Social problems like these that result from the imposition of SAPs have generated growth in Non-Governmental Organizations focusing on women’s needs, as exemplified by those discussed by Kristof and WuDunn. Eisenstein points out that these NGOs, while motivated by genuine desire to help women, are poor substitutes for state-led economic development “that directs investment toward the needs of everyone in the society.” (138)
Eisenstein returns to the issue of state-led development in her conclusion, where she discusses Venezuela as offering a path to the future: “the work that the Chavez government has been carrying out in creating state-led development as an alternative to neoliberalism has enormous significance for feminism.”
Eisenstein points out that the “revised constitution of 1999 included a provision that granted social security to housewives” making the Chavez government the first in the world to respond to the wages for housework movement. The Chavez government also created “the Women’s Development Bank, the Banmujer, a public microfinancial system financed by the state…intended as an antipoverty measure, not a profit-making enterprise, as is the case with most microcredit programs” (224, 225)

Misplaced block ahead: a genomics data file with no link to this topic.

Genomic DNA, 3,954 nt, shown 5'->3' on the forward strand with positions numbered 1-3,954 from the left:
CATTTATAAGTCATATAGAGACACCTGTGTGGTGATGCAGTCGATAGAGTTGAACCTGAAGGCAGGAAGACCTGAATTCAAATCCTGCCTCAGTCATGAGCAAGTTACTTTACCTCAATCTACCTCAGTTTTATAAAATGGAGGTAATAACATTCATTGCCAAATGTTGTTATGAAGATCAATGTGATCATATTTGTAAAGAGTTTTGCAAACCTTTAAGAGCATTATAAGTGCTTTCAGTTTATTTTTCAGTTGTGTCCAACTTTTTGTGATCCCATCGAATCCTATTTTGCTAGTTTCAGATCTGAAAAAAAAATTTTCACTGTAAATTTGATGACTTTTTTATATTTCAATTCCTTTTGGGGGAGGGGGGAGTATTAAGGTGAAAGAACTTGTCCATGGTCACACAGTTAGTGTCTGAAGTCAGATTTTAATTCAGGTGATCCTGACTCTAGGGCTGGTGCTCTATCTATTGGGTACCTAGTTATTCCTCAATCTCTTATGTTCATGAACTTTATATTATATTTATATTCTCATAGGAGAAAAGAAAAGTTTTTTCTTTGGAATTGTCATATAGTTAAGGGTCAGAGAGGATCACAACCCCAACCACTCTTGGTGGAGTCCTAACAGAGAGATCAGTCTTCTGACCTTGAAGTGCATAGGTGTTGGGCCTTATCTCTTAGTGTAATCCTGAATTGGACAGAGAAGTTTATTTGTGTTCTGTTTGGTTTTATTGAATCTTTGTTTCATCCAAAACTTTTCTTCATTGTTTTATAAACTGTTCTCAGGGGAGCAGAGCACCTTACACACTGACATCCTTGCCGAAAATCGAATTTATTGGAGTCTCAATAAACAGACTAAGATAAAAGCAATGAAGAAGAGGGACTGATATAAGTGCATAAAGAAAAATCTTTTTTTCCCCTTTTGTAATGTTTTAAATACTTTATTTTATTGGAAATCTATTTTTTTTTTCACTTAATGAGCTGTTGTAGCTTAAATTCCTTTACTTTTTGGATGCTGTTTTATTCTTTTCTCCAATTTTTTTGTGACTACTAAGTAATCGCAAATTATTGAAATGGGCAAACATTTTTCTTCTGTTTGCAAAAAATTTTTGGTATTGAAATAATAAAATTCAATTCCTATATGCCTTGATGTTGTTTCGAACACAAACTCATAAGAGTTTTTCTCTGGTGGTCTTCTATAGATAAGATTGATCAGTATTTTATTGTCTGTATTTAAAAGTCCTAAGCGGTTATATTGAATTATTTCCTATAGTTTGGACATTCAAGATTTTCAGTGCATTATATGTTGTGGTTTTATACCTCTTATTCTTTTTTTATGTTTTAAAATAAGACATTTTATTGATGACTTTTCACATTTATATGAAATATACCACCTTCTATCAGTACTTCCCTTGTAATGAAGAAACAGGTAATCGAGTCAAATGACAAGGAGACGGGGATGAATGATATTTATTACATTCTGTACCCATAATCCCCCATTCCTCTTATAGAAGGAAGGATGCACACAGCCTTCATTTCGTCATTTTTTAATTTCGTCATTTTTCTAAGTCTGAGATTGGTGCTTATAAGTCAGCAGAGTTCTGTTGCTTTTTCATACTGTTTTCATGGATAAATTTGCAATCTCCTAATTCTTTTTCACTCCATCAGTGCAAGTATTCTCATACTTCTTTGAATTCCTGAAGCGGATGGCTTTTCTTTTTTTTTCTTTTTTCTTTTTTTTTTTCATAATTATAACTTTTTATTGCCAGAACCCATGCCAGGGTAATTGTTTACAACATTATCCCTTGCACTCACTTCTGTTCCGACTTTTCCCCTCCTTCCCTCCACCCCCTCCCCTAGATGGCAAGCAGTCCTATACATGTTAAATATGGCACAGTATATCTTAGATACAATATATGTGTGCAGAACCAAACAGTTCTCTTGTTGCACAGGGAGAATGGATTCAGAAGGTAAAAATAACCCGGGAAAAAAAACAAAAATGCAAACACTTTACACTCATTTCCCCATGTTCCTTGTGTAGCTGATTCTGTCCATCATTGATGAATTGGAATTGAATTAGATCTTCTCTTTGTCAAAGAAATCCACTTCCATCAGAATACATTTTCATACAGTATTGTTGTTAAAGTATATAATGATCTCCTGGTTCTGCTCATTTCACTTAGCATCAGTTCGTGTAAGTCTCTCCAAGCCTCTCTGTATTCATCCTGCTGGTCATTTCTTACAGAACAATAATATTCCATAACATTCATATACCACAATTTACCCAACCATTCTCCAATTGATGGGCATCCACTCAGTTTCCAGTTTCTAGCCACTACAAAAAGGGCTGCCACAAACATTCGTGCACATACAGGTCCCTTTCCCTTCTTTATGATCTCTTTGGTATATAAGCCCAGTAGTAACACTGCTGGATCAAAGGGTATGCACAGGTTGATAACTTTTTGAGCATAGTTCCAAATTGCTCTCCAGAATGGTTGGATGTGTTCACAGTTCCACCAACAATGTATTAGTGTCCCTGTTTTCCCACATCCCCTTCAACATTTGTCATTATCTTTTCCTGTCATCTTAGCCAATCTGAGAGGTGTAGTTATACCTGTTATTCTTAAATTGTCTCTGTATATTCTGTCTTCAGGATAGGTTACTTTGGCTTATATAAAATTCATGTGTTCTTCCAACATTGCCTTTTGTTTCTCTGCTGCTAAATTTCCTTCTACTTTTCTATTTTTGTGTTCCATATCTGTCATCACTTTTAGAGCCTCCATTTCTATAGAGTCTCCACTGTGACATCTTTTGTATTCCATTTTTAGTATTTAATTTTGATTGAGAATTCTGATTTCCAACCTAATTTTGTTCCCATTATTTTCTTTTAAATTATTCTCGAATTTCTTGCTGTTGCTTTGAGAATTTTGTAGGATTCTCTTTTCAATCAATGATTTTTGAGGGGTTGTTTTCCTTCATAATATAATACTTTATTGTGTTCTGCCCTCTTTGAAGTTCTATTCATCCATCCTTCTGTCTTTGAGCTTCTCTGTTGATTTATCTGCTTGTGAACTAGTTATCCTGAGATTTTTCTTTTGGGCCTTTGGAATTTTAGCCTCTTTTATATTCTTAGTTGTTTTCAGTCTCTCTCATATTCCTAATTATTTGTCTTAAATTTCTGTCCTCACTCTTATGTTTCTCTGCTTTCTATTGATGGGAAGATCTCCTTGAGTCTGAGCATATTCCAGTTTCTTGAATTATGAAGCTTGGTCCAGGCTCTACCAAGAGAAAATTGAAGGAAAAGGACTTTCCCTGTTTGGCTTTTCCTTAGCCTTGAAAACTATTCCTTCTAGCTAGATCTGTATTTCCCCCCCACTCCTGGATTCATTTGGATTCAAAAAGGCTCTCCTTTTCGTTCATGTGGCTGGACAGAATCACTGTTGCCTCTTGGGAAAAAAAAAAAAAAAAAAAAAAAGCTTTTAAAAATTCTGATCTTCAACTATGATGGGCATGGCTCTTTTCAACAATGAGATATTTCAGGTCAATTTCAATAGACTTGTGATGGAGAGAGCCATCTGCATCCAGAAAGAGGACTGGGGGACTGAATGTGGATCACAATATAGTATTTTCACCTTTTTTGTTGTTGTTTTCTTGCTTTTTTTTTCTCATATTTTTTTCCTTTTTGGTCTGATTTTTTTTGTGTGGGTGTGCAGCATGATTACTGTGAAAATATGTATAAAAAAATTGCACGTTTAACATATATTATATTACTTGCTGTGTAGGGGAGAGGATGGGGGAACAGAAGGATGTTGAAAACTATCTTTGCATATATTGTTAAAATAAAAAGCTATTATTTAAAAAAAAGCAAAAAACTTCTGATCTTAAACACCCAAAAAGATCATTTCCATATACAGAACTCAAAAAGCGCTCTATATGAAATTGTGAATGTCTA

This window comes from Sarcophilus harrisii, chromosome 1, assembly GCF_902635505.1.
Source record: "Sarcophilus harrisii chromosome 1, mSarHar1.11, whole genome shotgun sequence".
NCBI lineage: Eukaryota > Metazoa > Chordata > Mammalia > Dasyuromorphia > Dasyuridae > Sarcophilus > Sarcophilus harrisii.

Eisenstein’s analysis reveals the structural and economic conditions that result in inadequate health care and education for women, and that lead her to call for public rather than private solutions. In her conclusion, Eisenstein urges a socialist feminist critique of capitalism as a guide to feminist practice. Against the band-aid approach offered by Kristof and WuDunn, Eisenstein’s approach addresses not only the symptoms but the origins of women’s oppression. However, Eisenstein notes, private efforts fit in well with the neoliberal insistence on a reduced public sector.
This is one instance of the ways in which, Eisenstein argues, “feminist energies, ideologies, and activism have been manipulated in the service of the dangerous forces of globalized corporate capitalism,” enabled, she says, by divisions within the women’s movement that reflect differences of race and class. (vii)